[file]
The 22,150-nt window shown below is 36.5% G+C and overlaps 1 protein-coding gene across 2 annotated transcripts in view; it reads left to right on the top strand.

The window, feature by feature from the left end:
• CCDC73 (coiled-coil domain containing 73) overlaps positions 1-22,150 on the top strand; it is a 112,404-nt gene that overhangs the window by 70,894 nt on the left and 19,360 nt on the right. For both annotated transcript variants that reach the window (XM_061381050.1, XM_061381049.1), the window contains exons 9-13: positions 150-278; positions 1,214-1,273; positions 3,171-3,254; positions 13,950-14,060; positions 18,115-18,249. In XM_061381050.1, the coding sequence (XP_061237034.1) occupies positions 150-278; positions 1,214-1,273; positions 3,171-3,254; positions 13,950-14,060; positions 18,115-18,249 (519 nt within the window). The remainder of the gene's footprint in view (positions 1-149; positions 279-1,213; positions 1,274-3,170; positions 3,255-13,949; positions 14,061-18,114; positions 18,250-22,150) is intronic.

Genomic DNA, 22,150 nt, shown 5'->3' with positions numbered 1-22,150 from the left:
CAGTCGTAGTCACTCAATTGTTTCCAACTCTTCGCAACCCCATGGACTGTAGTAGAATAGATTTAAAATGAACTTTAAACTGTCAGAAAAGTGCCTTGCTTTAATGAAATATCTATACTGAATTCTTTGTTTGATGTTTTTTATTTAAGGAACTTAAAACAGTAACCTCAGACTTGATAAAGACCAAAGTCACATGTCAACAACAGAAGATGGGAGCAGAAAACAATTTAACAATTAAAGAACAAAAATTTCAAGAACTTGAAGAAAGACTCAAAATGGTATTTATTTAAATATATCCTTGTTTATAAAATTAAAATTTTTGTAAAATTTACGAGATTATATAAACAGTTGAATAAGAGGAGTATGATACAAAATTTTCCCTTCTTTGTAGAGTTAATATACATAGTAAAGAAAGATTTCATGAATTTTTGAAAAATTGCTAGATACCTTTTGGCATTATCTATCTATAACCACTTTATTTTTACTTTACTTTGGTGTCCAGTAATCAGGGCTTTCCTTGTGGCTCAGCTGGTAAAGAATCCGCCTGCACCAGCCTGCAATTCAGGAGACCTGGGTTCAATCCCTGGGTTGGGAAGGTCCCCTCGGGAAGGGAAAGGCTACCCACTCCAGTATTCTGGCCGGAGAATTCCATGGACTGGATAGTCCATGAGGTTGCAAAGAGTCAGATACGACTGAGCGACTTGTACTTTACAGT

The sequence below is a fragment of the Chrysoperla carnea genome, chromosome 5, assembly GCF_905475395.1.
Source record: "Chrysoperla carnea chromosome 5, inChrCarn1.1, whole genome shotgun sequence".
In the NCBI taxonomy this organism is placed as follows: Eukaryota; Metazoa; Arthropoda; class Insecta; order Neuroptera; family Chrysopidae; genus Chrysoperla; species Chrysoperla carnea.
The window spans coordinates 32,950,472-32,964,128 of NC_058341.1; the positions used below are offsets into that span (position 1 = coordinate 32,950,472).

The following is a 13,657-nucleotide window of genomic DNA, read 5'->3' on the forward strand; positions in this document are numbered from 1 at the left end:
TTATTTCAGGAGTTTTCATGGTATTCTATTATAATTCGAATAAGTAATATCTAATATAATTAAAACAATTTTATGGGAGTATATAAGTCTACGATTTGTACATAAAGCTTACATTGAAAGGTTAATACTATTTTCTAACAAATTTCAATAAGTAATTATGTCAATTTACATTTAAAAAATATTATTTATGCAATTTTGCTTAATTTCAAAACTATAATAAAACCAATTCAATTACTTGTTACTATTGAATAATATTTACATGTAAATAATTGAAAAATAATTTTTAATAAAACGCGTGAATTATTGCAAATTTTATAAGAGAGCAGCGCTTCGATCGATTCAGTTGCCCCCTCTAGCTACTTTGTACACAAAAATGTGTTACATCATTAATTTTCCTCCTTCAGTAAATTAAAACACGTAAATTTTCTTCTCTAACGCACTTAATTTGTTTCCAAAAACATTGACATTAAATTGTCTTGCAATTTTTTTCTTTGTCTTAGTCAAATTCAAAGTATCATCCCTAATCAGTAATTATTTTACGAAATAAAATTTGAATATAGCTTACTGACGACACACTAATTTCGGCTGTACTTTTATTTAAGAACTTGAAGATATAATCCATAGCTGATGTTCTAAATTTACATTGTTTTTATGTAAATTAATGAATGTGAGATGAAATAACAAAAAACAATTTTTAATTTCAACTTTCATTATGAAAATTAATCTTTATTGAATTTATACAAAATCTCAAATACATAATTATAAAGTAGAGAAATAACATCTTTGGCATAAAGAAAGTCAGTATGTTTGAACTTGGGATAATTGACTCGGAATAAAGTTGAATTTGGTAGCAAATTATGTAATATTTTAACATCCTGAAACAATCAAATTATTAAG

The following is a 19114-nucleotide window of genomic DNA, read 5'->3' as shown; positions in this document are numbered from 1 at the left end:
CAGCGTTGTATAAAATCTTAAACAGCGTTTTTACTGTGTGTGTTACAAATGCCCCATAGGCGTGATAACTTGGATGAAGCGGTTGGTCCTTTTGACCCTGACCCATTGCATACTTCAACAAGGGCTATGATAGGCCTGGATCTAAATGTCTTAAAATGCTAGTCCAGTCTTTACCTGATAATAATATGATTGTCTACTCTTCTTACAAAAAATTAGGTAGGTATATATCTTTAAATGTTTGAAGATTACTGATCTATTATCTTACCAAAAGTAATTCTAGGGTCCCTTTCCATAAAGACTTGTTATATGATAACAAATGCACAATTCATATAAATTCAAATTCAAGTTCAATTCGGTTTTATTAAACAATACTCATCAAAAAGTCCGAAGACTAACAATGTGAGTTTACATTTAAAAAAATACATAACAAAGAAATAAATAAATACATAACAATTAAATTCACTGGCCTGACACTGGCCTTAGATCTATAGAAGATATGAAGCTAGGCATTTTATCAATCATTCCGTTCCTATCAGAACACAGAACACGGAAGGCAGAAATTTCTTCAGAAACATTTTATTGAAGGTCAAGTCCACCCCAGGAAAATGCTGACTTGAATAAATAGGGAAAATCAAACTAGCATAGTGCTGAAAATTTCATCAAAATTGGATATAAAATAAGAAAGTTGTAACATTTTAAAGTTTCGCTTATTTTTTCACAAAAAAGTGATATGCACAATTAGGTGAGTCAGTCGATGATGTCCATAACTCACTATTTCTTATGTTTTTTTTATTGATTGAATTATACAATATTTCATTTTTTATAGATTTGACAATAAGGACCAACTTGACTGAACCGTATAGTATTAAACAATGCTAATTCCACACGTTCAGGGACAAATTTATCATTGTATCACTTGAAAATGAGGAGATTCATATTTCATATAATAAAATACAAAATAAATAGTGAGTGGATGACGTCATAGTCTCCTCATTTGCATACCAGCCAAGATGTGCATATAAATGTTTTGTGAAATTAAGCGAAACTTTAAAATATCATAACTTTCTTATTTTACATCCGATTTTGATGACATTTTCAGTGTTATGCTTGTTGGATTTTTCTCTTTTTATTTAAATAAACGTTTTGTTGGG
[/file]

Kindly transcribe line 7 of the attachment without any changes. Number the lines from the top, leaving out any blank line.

Source record: "Chrysoperla carnea chromosome 5, inChrCarn1.1, whole genome shotgun sequence".